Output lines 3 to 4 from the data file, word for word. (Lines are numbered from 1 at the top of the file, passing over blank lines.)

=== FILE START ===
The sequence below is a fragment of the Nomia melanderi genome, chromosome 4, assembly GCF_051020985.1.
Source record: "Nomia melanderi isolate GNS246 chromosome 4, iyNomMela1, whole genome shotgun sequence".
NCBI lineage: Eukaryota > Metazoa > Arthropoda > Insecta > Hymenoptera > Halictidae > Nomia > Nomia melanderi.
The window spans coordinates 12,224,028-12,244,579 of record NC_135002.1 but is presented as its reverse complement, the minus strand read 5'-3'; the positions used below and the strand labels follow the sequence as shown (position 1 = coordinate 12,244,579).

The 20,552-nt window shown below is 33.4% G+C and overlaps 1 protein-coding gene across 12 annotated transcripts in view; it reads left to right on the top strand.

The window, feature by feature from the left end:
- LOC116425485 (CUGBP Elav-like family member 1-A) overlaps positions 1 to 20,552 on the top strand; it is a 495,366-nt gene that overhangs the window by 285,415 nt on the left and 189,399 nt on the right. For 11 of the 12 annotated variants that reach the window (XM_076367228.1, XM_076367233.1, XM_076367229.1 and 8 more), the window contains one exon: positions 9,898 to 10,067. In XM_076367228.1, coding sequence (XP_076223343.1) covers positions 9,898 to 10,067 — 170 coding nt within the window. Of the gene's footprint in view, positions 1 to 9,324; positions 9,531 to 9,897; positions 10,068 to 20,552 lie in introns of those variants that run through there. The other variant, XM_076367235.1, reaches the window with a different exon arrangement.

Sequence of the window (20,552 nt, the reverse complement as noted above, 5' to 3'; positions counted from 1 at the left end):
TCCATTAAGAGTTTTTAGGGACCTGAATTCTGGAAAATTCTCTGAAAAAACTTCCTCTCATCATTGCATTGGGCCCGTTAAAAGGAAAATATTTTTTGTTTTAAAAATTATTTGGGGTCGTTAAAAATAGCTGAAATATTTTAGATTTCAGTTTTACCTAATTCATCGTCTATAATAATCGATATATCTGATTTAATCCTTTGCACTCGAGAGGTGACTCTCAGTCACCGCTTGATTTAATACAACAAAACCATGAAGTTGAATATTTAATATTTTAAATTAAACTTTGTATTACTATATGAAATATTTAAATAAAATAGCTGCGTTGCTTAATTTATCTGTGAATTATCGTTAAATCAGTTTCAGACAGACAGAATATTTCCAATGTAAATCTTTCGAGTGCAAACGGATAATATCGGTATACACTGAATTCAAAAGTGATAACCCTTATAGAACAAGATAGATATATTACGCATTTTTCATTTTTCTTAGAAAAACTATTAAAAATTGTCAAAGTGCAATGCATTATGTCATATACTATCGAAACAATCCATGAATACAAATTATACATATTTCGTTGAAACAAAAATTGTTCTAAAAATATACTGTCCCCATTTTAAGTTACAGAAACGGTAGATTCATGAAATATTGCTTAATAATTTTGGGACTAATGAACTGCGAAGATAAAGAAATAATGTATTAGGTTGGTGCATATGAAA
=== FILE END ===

NCBI lineage: Eukaryota > Metazoa > Arthropoda > Insecta > Hymenoptera > Halictidae > Nomia > Nomia melanderi.
The window spans coordinates 12,224,028-12,244,579 of record NC_135002.1 but is presented as its reverse complement, the minus strand read 5'-3'; the positions used below and the strand labels follow the sequence as shown (position 1 = coordinate 12,244,579).